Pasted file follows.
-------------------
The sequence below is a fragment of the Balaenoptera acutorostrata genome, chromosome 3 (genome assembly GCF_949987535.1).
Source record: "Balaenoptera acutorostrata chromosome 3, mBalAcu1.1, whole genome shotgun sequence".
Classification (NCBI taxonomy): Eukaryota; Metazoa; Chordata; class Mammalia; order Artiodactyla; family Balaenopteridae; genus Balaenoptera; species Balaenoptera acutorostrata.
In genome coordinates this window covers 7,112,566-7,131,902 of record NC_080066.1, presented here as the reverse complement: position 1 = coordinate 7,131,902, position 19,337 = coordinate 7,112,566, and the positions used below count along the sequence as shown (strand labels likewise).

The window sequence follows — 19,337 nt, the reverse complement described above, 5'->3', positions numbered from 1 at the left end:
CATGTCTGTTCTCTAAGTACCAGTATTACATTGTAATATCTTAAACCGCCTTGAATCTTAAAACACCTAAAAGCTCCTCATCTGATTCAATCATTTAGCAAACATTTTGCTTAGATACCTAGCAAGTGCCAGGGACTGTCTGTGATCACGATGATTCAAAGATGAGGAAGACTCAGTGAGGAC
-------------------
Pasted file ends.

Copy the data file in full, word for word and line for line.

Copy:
The sequence below is a fragment of the Balaenoptera acutorostrata genome, chromosome 3 (genome assembly GCF_949987535.1).
Source record: "Balaenoptera acutorostrata chromosome 3, mBalAcu1.1, whole genome shotgun sequence".
Classification (NCBI taxonomy): Eukaryota; Metazoa; Chordata; class Mammalia; order Artiodactyla; family Balaenopteridae; genus Balaenoptera; species Balaenoptera acutorostrata.
In genome coordinates this window covers 7,112,566-7,131,902 of record NC_080066.1, presented here as the reverse complement: position 1 = coordinate 7,131,902, position 19,337 = coordinate 7,112,566, and the positions used below count along the sequence as shown (strand labels likewise).

The window sequence follows — 19,337 nt, the reverse complement described above, 5'->3', positions numbered from 1 at the left end:
CATGTCTGTTCTCTAAGTACCAGTATTACATTGTAATATCTTAAACCGCCTTGAATCTTAAAACACCTAAAAGCTCCTCATCTGATTCAATCATTTAGCAAACATTTTGCTTAGATACCTAGCAAGTGCCAGGGACTGTCTGTGATCACGATGATTCAAAGATGAGGAAGACTCAGTGAGGAC